against V. fungicola. Cadmium ferrocyanide has been
found to be most effective against V. fungicola showing
85% growth inhibition. All the metal ferrocyanides ex-
cept zinc ferrocyanide exhibit significant activity against
V. fungicola.
The values
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Copyright © 2012 SciRes. OJSTA
Figure 1. X-ray diffraction pattern for manganese ferrocyanide.
Figure 2. X-ray diffraction pattern for cobaltferrocyanide.
Figure 3. X-ray diffraction pattern for nickel ferrocyanide.
Figure 4. X-ray diffraction pattern for copper ferrocyanide.
Figure 5. X-ray diffraction pattern for zinc ferrocyanide.
Figure 6. X-ray diffraction pattern for cadmium ferrocyanide.
Copyright © 2012 SciRes. OJSTA
Copyright © 2012 SciRes. OJSTA
able 10. Antifungal activity o
Fungal pathogen
Fungal pathogen Verticel-
Tf transition metal ferrocya-
Metal ferrocyanides
m) inhibition
zone (mm)
Inhibition Percent
zone (m
ition Percen
Mn2[Fe(CN)6]·3H2O 2 30 7 32
Co2[Fe(CN)6]·2H2O 0 00 8 38
Ni2[Fe(CN)6] ·5H2O 4 60 2 5
Cu2[Fe(CN)6]·7H2O 3 50 15 75
Zn2[Fe(CN)6]·3H2O 2 30 - -
Cd2[Fe(CN)6] 0 00 17 85
The values of correlation fficient (“r”) and coeffi-
ci 2
iversity Grant Commi
ind Ballabh Pant University
A. El-Sayed, A. A. Shabana, M. M. Abo-Alyand and
M. M. Sallam, “Electrical Transport as a Function of Tem-
perature in Hlexes,” Journal of
materials Scieonics, Vol. 14, No.
ent of determination (“r”) are 0.997 and 0.994 respec-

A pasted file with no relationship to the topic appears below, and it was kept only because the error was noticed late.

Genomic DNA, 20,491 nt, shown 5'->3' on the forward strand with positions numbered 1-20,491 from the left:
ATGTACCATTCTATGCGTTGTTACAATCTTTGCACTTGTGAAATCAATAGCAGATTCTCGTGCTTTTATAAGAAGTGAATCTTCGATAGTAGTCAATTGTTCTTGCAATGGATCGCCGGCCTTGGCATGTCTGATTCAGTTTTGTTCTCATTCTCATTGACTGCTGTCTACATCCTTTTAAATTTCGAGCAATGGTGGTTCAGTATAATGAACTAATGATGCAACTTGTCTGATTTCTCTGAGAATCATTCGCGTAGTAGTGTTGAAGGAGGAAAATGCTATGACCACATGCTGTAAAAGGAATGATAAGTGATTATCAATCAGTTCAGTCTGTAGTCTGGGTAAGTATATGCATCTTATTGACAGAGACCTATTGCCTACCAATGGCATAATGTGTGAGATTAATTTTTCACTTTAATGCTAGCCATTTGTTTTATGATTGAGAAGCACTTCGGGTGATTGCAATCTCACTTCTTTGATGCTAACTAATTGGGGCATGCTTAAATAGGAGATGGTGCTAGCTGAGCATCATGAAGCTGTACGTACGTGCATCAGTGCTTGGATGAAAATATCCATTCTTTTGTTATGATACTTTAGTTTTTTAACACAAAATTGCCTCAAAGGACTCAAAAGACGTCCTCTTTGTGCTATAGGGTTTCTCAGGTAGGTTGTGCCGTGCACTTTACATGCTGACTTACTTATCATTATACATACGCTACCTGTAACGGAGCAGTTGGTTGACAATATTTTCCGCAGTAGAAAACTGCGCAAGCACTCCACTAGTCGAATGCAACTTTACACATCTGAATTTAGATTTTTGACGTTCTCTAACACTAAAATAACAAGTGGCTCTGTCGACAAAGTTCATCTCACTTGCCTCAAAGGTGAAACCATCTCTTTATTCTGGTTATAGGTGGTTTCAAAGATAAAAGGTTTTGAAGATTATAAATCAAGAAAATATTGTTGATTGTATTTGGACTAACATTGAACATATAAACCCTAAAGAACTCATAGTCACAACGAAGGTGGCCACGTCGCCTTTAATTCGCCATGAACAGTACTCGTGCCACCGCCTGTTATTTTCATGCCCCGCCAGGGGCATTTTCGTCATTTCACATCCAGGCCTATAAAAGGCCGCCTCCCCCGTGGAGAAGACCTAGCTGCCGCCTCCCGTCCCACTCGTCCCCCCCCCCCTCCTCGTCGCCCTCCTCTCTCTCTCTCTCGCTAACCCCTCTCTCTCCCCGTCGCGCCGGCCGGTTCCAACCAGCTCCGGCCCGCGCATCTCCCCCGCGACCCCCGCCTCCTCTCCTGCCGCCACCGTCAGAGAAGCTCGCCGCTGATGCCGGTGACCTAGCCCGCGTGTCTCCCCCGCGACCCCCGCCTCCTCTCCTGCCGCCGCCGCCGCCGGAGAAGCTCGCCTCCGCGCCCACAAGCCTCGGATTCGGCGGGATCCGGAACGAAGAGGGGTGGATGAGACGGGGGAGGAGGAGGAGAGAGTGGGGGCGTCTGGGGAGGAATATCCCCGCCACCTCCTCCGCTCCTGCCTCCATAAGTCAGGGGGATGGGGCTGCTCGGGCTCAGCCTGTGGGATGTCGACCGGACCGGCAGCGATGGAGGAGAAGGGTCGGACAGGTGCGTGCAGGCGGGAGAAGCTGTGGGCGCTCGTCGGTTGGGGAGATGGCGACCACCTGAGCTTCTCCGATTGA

tively for observations related to the inhibitory effect
against M. perniciosa. The value of “r2” suggests that
99.4% inhibition was caused by metal ferrocyanides and
rest 0.6% may be attributed to other unknown and un-
controlled factors. The calculations related to the signifi-
cance test (“t” test) revealed that the value of “t” (25.73)
is much higher than the critical value noted from “t” dis-
tribution table for degree of freedom 4 at 5% significance
level. This suggests that there are less than 5% chances
of error in drawing the conclusions.
The calculated value of “r”, “r2”, and “t” (at 5% sig-
nificance level), for the observations made in case of V.
fungicola are 0.999, 0.998 and 51.50 respectively. The
value of “t” is much higher than the critical value which
is indicative of less than 5% chances of occurrence of
error, and that the null hypothesis may be safely rejected
at 5% significance level.
There are few reports on synergistic effect of antimicro-
bial activity of metal ferrocyanide with botanicals [13].
These complexes have also been reported to adsorb bio-
molecules. Hence these may be proved to be potential
solid support for plant based biocidal component(s). There
may be the possibility of adsorption of active ingredi-
ent(s) at the surface of transitional metal ferrocyanides.
Thus concentration, efficiency and shelf life of active
chemical(s) may increase and lead to increased activity
(biopotentiation). These studies will be helpful in devel-
opment of new fungicidal formulations for management
of dry and wet bubble diseases of button mushroom.
4. Acknowledgements
The author is thankful to Unssion,
New Delhi, India for providing financial support (F. No.
34-346\2008 SR) and Department of Plant Pathology,
of Agriculture and Technology, Pantnagar, Uttarakhand,
India, for providing fungal cultures for present investiga-